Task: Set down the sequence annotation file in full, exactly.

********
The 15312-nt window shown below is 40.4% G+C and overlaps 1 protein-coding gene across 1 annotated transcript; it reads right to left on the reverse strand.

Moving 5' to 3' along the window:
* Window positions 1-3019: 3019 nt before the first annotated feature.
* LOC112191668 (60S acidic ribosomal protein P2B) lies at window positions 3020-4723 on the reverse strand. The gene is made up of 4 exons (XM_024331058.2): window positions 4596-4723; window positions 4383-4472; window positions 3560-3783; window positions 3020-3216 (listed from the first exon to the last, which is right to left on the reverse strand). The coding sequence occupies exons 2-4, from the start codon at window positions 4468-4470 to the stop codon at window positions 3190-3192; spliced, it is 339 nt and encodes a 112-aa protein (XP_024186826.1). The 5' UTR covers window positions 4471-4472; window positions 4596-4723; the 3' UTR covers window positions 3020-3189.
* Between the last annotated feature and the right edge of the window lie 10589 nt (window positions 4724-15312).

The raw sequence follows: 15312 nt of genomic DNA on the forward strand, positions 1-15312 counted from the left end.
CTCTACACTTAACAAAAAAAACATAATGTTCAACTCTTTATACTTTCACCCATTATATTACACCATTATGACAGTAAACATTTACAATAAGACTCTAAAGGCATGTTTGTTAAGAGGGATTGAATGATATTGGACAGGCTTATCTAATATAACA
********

The 15312-nt window shown below is 40.4% G+C and overlaps 1 protein-coding gene across 1 annotated transcript; it reads right to left on the reverse strand.

Moving 5' to 3' along the window:
* Window positions 1-3019: 3019 nt before the first annotated feature.
* LOC112191668 (60S acidic ribosomal protein P2B) lies at window positions 3020-4723 on the reverse strand. The gene is made up of 4 exons (XM_024331058.2): window positions 4596-4723; window positions 4383-4472; window positions 3560-3783; window positions 3020-3216 (listed from the first exon to the last, which is right to left on the reverse strand). The coding sequence occupies exons 2-4, from the start codon at window positions 4468-4470 to the stop codon at window positions 3190-3192; spliced, it is 339 nt and encodes a 112-aa protein (XP_024186826.1). The 5' UTR covers window positions 4471-4472; window positions 4596-4723; the 3' UTR covers window positions 3020-3189.
* Between the last annotated feature and the right edge of the window lie 10589 nt (window positions 4724-15312).

The raw sequence follows: 15312 nt of genomic DNA on the forward strand, positions 1-15312 counted from the left end.
CTCTACACTTAACAAAAAAAACATAATGTTCAACTCTTTATACTTTCACCCATTATATTACACCATTATGACAGTAAACATTTACAATAAGACTCTAAAGGCATGTTTGTTAAGAGGGATTGAATGATATTGGACAGGCTTATCTAATATAACA